In Texas, the presumption is that every piece of property in existence at the time of the divorce is community property. Separate property is the property you owned prior to your date of marriage, or that you received by gift or inheritance during the marriage. Because of the marital property presumption, the party claiming that a particular asset is his or her separate property has the burden of proof to prove that it is their separate property. A dispute over whether an asset is community or separate property is generally called a "Characterization of Property" issue. Why is the characterization of property so critical in a divorce? Because a court only has the authority to divide the community property between the parties. The court has no authority to divide separate property.
In the case of a savings account, documentation like a bank statement showing the balance of the account the day before the marriage would establish what portion of the account was separate property at the time of marriage. Any interest income that you earn off the balance after marriage will be community property because any income received during the marriage is community property-even if it is interest from a separate property account. In the event of a divorce, it would be relatively easy to calculate what part of the account is separate property and what part of the account is community property by adding the amount of earned interest at the time of divorce (assuming no other money was added to the account from other sources).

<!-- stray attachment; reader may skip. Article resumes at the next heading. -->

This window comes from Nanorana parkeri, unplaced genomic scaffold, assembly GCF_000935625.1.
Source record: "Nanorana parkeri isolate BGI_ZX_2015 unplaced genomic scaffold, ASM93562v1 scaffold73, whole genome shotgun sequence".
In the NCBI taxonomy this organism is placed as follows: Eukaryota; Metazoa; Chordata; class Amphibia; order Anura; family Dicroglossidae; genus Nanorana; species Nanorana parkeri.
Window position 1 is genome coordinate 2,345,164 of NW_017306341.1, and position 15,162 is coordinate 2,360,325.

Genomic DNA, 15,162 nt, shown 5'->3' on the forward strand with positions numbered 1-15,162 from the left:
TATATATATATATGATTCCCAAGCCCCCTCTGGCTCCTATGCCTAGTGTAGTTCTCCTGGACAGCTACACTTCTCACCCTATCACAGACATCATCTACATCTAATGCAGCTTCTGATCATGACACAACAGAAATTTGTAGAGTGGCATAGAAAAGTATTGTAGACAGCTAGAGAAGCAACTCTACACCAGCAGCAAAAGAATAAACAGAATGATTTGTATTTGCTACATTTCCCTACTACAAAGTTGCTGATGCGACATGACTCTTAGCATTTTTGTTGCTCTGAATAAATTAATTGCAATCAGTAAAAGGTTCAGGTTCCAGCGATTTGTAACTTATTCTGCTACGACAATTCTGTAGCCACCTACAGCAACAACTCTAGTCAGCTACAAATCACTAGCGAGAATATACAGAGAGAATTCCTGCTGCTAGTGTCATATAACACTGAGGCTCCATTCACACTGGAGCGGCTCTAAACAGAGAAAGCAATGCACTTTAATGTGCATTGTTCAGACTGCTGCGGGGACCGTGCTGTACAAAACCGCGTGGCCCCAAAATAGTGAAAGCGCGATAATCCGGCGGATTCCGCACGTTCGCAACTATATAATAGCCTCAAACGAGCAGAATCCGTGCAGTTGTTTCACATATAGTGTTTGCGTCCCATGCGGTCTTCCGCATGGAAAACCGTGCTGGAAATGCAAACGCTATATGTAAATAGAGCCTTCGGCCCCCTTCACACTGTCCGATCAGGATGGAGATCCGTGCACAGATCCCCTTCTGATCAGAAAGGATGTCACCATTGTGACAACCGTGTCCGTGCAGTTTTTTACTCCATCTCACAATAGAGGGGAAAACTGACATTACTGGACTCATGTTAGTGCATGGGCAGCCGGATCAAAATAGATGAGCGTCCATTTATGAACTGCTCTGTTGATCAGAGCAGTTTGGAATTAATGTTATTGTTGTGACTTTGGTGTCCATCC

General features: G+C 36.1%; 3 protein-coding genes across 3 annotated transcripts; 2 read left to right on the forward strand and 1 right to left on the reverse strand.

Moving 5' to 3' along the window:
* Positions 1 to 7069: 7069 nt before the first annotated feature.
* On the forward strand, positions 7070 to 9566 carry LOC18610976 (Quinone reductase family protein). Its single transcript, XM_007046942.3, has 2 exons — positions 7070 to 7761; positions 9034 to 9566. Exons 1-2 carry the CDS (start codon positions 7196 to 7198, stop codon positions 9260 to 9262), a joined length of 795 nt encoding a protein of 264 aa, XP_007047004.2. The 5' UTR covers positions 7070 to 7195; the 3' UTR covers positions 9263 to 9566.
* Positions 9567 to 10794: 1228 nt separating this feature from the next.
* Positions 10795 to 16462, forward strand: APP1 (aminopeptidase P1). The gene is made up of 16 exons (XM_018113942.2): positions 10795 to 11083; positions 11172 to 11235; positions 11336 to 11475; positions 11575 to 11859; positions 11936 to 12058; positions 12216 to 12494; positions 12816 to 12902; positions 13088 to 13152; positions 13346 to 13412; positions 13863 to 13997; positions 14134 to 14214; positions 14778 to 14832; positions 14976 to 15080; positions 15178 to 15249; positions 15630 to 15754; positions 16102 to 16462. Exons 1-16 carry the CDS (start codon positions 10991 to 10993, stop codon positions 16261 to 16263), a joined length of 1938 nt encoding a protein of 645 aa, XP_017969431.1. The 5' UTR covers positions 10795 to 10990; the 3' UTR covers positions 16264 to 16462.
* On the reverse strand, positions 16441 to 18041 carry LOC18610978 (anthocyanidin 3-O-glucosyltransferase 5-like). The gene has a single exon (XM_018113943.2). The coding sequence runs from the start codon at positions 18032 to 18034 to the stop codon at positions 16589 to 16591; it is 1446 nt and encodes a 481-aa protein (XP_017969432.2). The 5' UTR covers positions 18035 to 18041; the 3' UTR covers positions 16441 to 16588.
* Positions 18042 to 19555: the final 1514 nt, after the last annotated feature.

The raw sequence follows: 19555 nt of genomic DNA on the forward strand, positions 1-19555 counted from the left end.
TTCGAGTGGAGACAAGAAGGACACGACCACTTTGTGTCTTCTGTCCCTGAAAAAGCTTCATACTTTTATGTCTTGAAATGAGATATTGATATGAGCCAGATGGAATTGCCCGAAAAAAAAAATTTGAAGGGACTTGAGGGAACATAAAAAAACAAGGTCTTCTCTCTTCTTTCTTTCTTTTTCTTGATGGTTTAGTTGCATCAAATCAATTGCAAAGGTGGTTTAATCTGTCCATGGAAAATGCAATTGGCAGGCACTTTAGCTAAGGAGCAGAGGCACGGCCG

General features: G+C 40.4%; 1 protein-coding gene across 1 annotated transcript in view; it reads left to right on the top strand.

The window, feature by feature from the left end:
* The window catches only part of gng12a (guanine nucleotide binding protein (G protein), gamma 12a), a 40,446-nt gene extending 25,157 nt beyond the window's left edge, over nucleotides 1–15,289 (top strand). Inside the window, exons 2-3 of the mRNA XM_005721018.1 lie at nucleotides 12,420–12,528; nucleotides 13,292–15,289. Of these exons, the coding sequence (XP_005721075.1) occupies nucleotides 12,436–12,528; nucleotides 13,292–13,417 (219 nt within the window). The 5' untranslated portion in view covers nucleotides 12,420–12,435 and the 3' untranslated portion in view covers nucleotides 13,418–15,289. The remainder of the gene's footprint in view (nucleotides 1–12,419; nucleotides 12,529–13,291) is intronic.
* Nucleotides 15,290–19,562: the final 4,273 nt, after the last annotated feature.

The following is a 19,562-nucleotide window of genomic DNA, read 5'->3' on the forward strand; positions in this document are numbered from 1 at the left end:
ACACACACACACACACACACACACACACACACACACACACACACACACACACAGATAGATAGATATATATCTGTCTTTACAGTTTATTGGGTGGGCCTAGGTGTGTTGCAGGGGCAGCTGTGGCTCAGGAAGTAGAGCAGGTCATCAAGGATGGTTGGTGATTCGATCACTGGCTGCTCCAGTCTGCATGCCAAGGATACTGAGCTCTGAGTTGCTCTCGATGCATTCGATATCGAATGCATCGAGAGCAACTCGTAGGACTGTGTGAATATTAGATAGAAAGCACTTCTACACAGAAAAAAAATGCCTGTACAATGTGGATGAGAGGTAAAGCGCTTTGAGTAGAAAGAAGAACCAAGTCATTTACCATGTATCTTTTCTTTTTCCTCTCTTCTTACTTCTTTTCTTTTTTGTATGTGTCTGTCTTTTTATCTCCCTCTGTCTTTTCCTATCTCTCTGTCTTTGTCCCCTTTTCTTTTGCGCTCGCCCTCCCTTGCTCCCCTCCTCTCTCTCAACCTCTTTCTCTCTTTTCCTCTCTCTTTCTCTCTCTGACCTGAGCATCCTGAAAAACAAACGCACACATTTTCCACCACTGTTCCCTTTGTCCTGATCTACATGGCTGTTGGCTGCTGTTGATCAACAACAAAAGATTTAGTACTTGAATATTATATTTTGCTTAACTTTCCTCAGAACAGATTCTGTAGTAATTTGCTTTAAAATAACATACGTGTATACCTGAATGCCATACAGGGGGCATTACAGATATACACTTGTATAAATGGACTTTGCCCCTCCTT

The matter gets much more complicated if you start depositing money from your paycheck or other sources into your savings account after the date of marriage. If you keep good records and can show that the source of funds was from a gift or an inheritance, then most likely the account balance (except for the earned interest) will be considered your separate property. However, if you put a portion of your paycheck into your savings account you have just "co-mingled" community property with your separate property and created a potential tracing nightmare. If you can properly identify your funds and trace transactions through the savings account, then you should be able to meet your burden of proof and demonstrate to the court what portion of your savings account is your separate property. However, be aware that proving the money in your savings account is yours can be very difficult where the account is subject to withdrawals, or where money is withdrawn to pay expenses. Often times experts must be retained to do "forensic accounting" at considerable cost. A dispute over a co-mingled asset is generally called a "Tracing" issue.
Note that the above analysis also applies to checking accounts. The bottom line is that depending on your circumstances, it may be best to open new accounts after marriage so that nothing but community money goes into them. If you want to build your own nest egg during the marriage, do so with an account where you only deposit community money. Above all, keep your pre-marriage accounts your separate property by not co-mingling them with community money.
If you have a question about the property division laws in Texas and how they apply to you, please contact our office to speak with an experienced Houston divorce attorney.